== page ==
According to new research, vaccination against COVID-19 is directly linked to fewer heart attacks, strokes, and other cardiovascular issues in people infected with SARS-CoV-2, which causes COVID-19.
The study, published Monday in the Journal of the American College of Cardiology, is the first to investigate the link between full and partial vaccination and major adverse cardiac events (MACE) in the United States.
The Icahn School of Medicine at Mount Sinai researchers used the National COVID Cohort Collaborative database in the United States. The study included 1,934,294 patients, 217,843 of whom received Pfizer-BioNTech or Moderna mRNA vaccine formulations or Johnson & Johnson viral vector technology.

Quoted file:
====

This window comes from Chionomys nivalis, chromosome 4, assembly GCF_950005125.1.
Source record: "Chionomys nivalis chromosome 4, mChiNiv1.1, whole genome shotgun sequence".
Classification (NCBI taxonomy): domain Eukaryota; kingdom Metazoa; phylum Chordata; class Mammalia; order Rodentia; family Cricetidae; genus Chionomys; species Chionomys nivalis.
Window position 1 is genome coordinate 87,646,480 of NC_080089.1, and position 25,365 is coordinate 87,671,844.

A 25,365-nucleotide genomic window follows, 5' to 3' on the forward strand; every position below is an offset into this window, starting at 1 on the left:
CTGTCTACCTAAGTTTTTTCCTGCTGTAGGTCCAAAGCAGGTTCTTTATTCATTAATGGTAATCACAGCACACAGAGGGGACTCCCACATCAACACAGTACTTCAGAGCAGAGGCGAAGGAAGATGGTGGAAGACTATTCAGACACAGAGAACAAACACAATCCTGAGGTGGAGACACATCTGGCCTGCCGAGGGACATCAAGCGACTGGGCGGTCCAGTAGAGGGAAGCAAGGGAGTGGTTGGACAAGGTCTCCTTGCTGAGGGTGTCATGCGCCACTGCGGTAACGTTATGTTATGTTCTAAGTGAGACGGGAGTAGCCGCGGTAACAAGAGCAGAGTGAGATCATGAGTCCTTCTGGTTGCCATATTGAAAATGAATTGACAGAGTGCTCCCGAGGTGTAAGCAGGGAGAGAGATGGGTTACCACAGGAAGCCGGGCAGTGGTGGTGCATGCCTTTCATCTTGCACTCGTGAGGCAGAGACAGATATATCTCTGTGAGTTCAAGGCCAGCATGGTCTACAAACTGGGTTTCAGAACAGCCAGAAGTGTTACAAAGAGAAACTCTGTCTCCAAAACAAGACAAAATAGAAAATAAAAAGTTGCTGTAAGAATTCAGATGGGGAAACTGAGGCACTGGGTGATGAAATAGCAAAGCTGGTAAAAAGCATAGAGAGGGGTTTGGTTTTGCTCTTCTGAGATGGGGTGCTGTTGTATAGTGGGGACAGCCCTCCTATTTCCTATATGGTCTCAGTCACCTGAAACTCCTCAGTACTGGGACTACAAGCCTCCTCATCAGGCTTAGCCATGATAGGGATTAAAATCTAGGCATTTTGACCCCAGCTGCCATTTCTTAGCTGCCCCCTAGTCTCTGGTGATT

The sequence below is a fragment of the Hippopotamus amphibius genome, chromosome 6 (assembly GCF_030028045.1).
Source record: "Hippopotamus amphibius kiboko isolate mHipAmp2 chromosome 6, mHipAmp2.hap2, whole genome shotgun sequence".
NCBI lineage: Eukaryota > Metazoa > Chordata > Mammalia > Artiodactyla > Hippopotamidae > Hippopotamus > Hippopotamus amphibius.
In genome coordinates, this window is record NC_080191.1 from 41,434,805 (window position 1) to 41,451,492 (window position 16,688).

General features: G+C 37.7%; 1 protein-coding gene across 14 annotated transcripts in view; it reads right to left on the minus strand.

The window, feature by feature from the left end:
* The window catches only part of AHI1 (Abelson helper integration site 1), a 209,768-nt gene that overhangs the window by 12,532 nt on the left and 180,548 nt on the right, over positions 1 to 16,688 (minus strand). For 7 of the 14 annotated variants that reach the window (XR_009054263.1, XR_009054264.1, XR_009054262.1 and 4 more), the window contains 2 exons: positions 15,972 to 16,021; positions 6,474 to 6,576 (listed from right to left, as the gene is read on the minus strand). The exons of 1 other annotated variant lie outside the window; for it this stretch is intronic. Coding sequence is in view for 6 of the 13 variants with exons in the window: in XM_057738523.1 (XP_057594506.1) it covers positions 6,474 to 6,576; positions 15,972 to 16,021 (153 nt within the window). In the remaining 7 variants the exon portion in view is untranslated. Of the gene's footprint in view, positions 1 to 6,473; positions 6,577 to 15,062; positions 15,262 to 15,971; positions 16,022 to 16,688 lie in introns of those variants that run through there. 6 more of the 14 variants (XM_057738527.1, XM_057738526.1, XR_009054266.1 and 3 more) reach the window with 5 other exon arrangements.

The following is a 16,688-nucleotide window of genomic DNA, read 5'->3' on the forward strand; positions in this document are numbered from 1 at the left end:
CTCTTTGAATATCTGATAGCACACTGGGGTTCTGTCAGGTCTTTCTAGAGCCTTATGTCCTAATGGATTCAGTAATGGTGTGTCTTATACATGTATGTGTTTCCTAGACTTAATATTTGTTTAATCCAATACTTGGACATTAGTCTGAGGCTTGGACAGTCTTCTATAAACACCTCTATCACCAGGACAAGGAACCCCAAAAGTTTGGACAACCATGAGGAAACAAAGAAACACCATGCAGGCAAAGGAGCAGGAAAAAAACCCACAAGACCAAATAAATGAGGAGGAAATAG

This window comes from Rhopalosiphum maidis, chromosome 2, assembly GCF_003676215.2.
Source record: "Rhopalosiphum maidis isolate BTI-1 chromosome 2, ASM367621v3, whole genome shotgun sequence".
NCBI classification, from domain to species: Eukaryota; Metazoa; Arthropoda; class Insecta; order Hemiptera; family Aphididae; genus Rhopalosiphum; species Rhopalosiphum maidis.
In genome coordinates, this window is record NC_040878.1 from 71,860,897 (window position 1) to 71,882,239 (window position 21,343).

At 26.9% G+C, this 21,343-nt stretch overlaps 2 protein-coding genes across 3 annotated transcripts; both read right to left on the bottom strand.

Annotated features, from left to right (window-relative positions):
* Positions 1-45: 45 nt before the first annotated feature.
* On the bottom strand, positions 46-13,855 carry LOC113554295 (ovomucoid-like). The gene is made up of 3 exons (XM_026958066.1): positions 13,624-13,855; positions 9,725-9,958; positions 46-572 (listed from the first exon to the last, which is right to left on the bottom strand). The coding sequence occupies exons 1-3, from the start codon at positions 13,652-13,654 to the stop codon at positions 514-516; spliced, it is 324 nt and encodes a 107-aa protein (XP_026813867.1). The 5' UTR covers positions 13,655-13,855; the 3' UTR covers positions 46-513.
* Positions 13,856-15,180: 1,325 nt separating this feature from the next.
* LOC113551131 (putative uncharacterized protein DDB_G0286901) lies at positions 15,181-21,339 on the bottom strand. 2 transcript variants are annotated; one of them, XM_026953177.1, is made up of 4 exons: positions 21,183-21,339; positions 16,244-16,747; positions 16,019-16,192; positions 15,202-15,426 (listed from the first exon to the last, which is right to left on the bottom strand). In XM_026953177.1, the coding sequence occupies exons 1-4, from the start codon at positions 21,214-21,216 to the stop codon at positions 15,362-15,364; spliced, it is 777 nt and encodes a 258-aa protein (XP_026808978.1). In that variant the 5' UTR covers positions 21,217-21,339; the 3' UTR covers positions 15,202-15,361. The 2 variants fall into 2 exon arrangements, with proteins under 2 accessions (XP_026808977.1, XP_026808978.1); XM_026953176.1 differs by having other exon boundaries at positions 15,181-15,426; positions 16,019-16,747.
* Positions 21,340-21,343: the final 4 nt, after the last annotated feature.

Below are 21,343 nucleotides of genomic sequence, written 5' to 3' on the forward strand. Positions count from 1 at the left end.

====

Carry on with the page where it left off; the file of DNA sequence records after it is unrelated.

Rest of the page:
Senior author and Professor of Medicine at Mount Sinai, Girish N. Nadkarni, stated, “We need to clarify the impact of previous vaccination on cardiovascular events among people who tend to develop COVID-19. We discovered an association with a lower risk of complications, especially among those with MACE, type 2 diabetes, high cholesterol, liver disease, and obesity.”
He added, “While we cannot attribute causality, there seems to be evidence that vaccination may support a variety of post-COVID-19 complications.”
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